It's no secret that I'm more of a fan of the Winter Olympics than the Summer variety. I'm sure that has something to do with my upbringing in the Great White North.
No, not Canada, Detroit. Close enough though, eh?
Interestingly, this year's Summer Olympics will feature some of the coolest temperatures in the history of the Olympics as Great Britain isn't known for sweltering heat. Of course, the past week has seen London caught in a bit of a heat wave, proving yet again that nothing compares to Murphy's Law.
Given that temperatures weren't expected to surpass 90 degrees regularly, the decision was made not to install air conditioning in the dorms in the athletes' village. Well, make that every dorm save one.
That's right, in perhaps a cheeky move of home field advantage, the dorm housing the Great Britain contingent is the only one that has air conditioning. Everyone loves a good controversy, don't they?
Personally I don't think there was any malicious intent involved, but it does allow me to think of cooler temps. Caught up in our own little heat wave on this side of the pond, I'll take any chance to think of snow.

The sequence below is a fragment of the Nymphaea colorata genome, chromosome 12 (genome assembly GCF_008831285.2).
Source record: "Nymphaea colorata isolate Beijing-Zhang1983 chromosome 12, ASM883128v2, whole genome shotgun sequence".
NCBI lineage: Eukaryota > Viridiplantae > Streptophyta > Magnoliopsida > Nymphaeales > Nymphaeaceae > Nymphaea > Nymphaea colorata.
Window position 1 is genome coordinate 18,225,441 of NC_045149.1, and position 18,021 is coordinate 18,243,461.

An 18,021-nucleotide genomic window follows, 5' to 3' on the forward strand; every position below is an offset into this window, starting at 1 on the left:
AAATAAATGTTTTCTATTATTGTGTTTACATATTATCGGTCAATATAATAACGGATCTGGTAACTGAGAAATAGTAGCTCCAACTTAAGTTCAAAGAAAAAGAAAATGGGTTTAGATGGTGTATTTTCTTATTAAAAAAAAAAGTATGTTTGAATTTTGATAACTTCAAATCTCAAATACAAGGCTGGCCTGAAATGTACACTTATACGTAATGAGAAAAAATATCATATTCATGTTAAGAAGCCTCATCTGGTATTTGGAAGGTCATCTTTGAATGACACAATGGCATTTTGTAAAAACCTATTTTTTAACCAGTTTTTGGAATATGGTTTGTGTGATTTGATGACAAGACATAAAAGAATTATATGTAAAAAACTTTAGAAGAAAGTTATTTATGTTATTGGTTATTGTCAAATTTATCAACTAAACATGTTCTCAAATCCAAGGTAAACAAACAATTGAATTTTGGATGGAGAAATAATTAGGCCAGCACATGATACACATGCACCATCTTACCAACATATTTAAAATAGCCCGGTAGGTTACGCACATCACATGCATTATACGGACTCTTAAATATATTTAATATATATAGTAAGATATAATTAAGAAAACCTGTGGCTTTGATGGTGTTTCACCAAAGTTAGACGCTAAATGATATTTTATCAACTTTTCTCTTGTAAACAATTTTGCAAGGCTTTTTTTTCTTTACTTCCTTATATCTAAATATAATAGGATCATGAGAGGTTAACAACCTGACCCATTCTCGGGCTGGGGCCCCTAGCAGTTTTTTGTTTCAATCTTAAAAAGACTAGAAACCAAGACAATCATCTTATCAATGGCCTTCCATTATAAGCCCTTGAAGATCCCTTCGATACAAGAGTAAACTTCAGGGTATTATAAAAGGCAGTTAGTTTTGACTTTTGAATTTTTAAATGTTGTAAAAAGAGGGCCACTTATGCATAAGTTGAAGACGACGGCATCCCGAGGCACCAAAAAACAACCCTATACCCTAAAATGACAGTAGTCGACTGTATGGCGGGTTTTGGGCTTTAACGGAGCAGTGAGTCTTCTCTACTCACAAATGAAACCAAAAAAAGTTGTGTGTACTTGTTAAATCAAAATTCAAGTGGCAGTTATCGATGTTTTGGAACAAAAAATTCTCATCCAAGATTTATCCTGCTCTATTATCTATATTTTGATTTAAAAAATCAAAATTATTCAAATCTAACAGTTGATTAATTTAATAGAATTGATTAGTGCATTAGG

With that in mind, I present the medal winning films in the extremely competitive category of snow in film.
How competitive was this category? It's a Wonderful Life has been the gold standard for snow for decades and yet it only scores a bronze here. It seems that snow is a popular visual palette in film as many directors go out of their way to insure that snow is available when they shoot. Take this film, they had to revolutionize fake snow because they needed so much of it and the usual white painted corn flakes made too much noise during filming.
Paramount gets their first medal with this late acquisition after the dissolution of RKO Pictures.
Snow is perhaps the main character of the film as it really sets all of the action into motion. The isolation is caused by the huge snowstorm and, of course, the chilling final scenes really shine on the screen.
Did you really think any film other than Fargo would take home the gold? Of course, they are the "Dream Team" of snow films and it wasn't even given a stiff challenge as it cruised to the top spot on the podium.
If the wood chipper scene isn't enough to capture gold, just remember that this film actually led a Japanese woman to travel to North Dakota looking for the loot buried in the snow in the movie. Unfortunately, she died in her pursuit, but this film lives on.
The medal counts tighten up.
Make sure you come back tomorrow when we get a bit dreamy.